Want to market your business or products with video? Looking for a structure that’s proven to work?
In this article, you’ll discover a format to make a marketing video that achieves your marketing goals.
Apply the Seed & Lead method to outline and script the flow of your video, then use the Smile & Hold method to record cuts that are easy to edit. Finally, use the Say-Show-Spell method to publish a video people will watch because it’s high on value and low on fluff.
To learn how to structure your marketing videos for success, read the article below for an easy-to-follow walkthrough or watch this video:
#1: Script the Flow of Your Video
Making an effective video for business starts with your script. Here’s a structure you can follow to create video content with a marketing intent and serve the audience you want to reach.
Deliver a Compelling Introduction
The first part of the pre-production phase is the intro. It should let people know they’re in the right spot and that you’re going to help them with the specific reason they clicked on the video.
Pro Tip: Use your target audience’s own language in your introduction. Say something that you’ve heard them say before or the thing that’s frustrating them. Directly address the pain point you’ll be covering in your video.
Seed & Lead the Audience to Your Other Offerings
When you’re thinking about how your business can benefit from somebody watching your video on a platform like YouTube, try using the seed & lead method, which involves “seeding” things you offer.
If you’re selling a product or service and giving a tutorial on how to use it, seed it by saying, “In this video, I’ll be giving you a walkthrough of how to use . I also have a full quick start guide that can help you get started even faster.” Telling viewers you have something to offer beyond this video can help you with customer acquisition and getting people on your email list or buying your product or service.
Share a Call to Action
When you’re creating videos with a marketing intent, lead with the end in mind. You should lead viewers into the next logical video where their interest lies and their pain points are. Show them how you can help with your playlist of content and be their go-to resource.
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#2: Record Cuts That Are Easy to Edit
When you get to the production phase of your video, take steps to ensure that the video will flow evenly. Something that can break that flow is putting your head down or looking over your notes while you’re speaking. This will make it harder to sync cuts and improve the flow of the video during the editing process.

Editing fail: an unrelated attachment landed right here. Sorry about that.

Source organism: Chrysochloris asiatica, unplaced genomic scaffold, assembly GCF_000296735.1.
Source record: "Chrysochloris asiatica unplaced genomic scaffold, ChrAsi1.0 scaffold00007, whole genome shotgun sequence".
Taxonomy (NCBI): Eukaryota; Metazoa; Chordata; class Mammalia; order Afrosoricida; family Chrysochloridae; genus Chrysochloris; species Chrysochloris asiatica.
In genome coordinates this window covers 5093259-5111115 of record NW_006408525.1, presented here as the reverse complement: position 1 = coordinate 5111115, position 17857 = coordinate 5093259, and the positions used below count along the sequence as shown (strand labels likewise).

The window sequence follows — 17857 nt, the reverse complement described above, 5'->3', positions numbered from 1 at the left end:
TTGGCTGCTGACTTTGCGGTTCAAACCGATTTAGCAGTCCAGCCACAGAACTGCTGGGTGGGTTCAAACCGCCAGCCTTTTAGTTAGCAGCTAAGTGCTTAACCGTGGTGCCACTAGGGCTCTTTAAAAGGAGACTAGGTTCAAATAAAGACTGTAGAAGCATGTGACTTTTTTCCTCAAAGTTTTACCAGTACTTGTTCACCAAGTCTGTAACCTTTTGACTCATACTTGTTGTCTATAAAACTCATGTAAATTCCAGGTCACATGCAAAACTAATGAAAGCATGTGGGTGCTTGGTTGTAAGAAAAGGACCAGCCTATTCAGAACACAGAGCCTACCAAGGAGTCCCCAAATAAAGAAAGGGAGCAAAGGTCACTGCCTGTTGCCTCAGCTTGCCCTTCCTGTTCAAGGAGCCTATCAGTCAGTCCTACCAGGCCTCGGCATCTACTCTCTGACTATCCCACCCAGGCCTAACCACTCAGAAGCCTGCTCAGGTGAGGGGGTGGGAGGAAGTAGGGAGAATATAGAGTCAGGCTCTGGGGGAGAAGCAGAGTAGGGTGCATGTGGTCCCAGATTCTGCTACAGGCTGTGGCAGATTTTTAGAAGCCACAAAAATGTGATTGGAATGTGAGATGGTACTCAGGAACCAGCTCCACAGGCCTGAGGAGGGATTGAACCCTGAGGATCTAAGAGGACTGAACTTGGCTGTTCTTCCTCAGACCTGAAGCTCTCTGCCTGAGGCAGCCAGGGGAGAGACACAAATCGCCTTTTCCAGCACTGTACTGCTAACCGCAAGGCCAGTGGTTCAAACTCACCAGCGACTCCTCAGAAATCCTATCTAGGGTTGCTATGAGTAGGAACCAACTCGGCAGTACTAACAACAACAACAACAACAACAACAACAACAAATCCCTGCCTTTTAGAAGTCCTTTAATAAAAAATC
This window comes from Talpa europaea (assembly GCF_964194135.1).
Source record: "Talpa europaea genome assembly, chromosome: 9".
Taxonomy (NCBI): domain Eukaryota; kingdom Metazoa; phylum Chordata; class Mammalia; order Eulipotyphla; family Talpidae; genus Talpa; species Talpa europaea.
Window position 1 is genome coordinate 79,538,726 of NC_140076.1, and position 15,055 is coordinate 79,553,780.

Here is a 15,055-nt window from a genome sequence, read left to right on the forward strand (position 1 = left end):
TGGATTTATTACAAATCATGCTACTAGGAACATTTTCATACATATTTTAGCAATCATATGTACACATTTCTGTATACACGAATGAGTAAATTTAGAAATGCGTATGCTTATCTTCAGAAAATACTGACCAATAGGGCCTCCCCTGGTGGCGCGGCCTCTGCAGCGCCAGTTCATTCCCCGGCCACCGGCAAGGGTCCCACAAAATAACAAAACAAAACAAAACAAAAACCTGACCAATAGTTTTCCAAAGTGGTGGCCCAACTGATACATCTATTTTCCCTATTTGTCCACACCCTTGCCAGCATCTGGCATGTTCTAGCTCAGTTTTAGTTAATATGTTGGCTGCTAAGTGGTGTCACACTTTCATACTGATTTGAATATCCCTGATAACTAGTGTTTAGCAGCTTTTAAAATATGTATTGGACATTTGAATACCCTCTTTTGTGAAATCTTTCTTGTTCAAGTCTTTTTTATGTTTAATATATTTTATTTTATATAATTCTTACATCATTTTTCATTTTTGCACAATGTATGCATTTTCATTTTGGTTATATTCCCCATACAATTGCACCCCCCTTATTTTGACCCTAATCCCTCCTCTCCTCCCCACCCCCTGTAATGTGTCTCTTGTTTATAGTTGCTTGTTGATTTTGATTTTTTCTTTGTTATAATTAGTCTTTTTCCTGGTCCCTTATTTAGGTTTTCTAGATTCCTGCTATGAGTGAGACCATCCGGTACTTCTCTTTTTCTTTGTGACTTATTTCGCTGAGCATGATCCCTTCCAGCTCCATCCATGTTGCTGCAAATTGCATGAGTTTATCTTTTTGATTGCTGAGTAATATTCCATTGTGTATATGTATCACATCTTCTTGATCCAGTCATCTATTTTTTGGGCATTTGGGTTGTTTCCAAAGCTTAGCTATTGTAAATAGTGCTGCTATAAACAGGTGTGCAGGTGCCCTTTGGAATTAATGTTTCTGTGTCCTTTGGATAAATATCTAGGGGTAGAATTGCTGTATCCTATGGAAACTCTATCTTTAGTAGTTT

To help with this, I’ve developed the “smile & hold” method. Basically, you smile, hold that smile, and say your relevant tip or point. When you’re done speaking, smile and hold that smile for 2-3 seconds. It’s probably going to feel weird while you’re doing it, but when you get to the editing phase, it will make total sense. And if you have an editor, they’ll thank you.
#3: Edit and Publish a Video People Will Watch
Once you have the beginning, middle, and end of your video, you might think you’re good to go. But there’s one more step—editing it. Here are a few tips that will help you edit your video with a marketing intent.
Use the Say-Show-Spell Method
When it comes to the editing side of things, using the “say-show-spell” method can help you get people to watch longer. How this works is you say something in the video, it pops up on the screen, and maybe it’s even spelled out. This tactic will help increase audience retention and keep people watching.
Get to the Point
One of the critical parts of post-production is making sure you get to the point in your video. A lot of marketers make this mistake because they want to give all of their credentials at the beginning. That’s where I say, “Cut the fluff.”
Cut anything that’s not relevant to your audience’s pain point and the reason they clicked on your content. When you do this, you’ll find your videos perform much better.
Watch the Music
When you’re in post-production, also consider the music. Is it distracting? Too loud? If it’s background music, make sure it’s in the background when you’re speaking.
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This content was originally published here.